By DieHardFord (Steve)
I used to run smog checks at Advanced Automotive in Merced, CA. There are MANY things that most of you are capable of doing yourselves to aid your vehicle in passing smog that aren’t always things that you would think of.
Starting with the obvious:
Check plugs, wires, cap, and rotor. Misfiring and incomplete combustion is the starting component of smog failure.
-Check your Vacuum diagram, improperly vacuum hookups will not only cause you to fail, but it will usually render the vehicle in the gross polluter category.
Set your timing with dial in advance light, the tolerance you are allowed is 3degrees either way of the spec for your vehicle.
With Carburetors, if you are in doubt at all, have a rough idle, or smell fuel, At LEAST have your carburetor rebuilt.
Check your PCV , EGR valve, and gas cap, these are components that are actually tested for function. No function equals no pass.
Check your Intake Manifold and vacuum lines for leaks. This can be done easily by spraying lines and edges of intake with Carburetor Cleaner. If you notice a change in your engine’s sound, you’ve probably found a leak. Get these fixed, as they will raise your Hydrocarbons greatly.
Use a full tank of premium gas
If you have a check engine light and it stays on while running, check the code for something emissions related, because if it is emissions related you will fail on that right there even if your emissions are clean.
Changing your oil before a smog check is always a good idea, because hydrocarbons always get into your oil and they are sucked in through the PCV Valve. Not only will having fresh oil reduce the hydrocarbons that are there, fresh oil will more readily absorb the hydrocarbons that get by rather than have them get sucked in through the PCV Valve.
A few tests you can do:
Catalytic Converter- Pull one spark plug wire with the vehicle running (Carefully) and ground it. Use a raygun thermometer to measure the temperatures across your catalytic converter. If it is good, you will see a 100 degree difference between the 2 sides after a minute or 2 of run time. (If stuff starts glowing orange, your cat is GOOD, stop testing)
PCV Valve- Pull it out of the valve cover and cover the bottom of it, you should hear your engine change tones, uncover it and it should change again
EGR Valve- disconnect the end of the vacuum line that is not connected to the EGR valve and suck on it, your engine should sputter severely. If not, your EGR passage is clogged and needs to be unclogged, usually involves removing the intake and digging carbon out of the Exhaust crossover passages, this is a P.I.T.A for 2.8’s. A good way to do it is take a piece of broken speedometer cable, and stick the frayed end in a drill and stick it down into the passages (screwdrivers can be used on what they can reach).
Gas Cap- Look at the rubber seal, if it looks cracked it will more than likely fail.
If you have access to a gas analyzer, probe your tailpipe and adjust your carburetor there. Also, stick it right at the opening for your oil filler cap if you haven’t changed your oil in a while and you’ll see exactly what I’m talking about.
Add ons that help:
MSD Ignition or other module- AWESOME! Sometimes these will pass vehicles single handedly because they pretty much eliminate misfires, plus it means performance. Perfectly Legal as well.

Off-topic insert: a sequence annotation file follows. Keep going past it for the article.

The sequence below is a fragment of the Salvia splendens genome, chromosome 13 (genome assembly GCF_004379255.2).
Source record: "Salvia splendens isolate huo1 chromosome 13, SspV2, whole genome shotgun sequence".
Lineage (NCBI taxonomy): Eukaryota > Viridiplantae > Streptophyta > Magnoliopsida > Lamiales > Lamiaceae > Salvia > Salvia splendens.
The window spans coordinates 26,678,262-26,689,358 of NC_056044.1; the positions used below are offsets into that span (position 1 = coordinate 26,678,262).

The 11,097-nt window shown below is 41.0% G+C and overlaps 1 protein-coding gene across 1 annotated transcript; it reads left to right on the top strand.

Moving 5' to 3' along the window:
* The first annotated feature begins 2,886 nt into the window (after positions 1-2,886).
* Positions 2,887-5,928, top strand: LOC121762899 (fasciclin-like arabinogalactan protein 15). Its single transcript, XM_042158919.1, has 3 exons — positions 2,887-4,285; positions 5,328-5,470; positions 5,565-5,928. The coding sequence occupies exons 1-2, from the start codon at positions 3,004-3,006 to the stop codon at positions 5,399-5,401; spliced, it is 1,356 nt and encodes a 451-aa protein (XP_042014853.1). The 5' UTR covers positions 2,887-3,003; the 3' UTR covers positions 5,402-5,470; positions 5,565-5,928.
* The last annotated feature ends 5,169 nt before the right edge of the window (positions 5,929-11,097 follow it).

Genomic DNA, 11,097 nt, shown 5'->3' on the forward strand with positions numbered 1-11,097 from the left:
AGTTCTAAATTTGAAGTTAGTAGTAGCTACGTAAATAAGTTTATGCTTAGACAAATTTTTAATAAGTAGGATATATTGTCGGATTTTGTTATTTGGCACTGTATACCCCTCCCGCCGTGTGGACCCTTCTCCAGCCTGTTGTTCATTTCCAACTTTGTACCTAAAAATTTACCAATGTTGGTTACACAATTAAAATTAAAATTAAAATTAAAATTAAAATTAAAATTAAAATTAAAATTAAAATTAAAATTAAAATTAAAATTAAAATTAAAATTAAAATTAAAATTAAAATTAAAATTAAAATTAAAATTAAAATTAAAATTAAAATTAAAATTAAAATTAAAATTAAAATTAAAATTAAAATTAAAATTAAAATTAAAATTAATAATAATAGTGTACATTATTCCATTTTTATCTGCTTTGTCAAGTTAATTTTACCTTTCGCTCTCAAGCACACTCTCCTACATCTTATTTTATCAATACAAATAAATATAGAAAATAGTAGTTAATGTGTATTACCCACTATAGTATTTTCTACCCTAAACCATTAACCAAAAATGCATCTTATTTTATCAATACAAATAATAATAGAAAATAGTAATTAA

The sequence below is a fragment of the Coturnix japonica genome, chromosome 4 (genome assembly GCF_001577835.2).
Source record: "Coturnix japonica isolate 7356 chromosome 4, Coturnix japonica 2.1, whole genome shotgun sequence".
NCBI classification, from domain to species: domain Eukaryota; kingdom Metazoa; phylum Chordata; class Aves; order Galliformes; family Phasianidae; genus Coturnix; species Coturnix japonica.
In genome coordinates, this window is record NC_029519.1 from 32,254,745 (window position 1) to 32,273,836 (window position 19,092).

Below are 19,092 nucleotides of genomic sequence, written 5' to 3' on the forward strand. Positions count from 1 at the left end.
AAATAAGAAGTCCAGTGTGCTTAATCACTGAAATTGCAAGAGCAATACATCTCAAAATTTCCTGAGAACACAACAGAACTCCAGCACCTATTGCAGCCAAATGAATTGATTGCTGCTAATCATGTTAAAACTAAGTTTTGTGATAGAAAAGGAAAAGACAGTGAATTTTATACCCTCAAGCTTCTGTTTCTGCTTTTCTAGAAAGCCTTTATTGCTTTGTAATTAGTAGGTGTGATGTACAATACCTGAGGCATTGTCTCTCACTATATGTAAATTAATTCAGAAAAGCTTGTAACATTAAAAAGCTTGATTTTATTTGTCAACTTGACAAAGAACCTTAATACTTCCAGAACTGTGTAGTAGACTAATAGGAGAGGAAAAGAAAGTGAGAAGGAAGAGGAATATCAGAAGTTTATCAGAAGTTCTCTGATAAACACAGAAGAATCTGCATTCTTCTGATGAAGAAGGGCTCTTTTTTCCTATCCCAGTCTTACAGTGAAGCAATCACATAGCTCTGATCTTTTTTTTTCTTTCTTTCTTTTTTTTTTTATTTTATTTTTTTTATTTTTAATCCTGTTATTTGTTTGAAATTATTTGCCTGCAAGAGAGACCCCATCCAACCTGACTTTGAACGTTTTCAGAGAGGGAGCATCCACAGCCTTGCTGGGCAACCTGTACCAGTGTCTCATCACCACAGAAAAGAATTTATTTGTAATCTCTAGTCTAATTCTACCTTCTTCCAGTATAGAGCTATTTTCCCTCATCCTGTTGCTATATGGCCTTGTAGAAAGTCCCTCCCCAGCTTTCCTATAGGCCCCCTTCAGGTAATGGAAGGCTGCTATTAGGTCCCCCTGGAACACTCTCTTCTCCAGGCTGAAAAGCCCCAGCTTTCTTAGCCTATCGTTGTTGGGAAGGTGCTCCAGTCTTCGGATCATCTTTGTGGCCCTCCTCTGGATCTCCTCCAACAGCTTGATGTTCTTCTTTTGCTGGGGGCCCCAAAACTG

Catalytic Converters- Your vehicle already has one, BUT, there are “Super Cats” out there. Sometimes you can put more than one in your system, this will help also. Talk to your local exhaust shop.
Add ons that can hurt:
You have to be careful what you do to a smog controlled vehicle. Mods should be something that is easily reversible for smog time if they are not legal.
Cams- Your cam should specify if it is smog approved. This will not hurt your emissions. Most cams that specify that they are ECM Compatible (Fuel Injection) are also able to pass smog. While it is not impossible to pass smog with a radical cam (I put my friend’s ’74 F100 with a ’70 460 interceptor built well through with flying colors), I can vouch that it is much more difficult.
Basically, If an engine of the same size and family was available, you are allowed to put any version of that motor in your vehicle legally as long as it is the same year or newer. (I.E. 4.0 from a ’92 Ranger into an ’83 ranger) as long as all of the swapped in motor’s emissions components are there and working.
If you go outside this rule, you are able to go to the smog referee and have this checked out. I don’t have the contact information off hand but you can get it at any smog shop. They will give you a sticker or a plate stating that the motor has been swapped and it’s emissions approved.
As for all of you 3.0 and 4.0 Bronco II’s, you will probably have no problems getting your vehicle referee approved because you can tell them that it is the same setup as your year ranger, which had these engines as options. 5.0’s, that’s another story. Talk to the referee before hand about it because they were original in ’96 explorers, and if you use one from that year I bet you can get by with it.
As much of a pain in the ass smog is, I hope this helps you all. If you have any questions, I am “DieHardFord” on TheRangerStation, and I intend to ask the management about letting me have a Emissions section to moderate. Experience with what causes what is the only way to figure out a problem sometimes, and anyone that’s had to smog a vehicle and failed knows EXACTLY what I’m talking about. Costly repairs and throwing parts at a vehicle trying to come up with answers. Again, hopefully this helps!
Please let us know if this needs updated.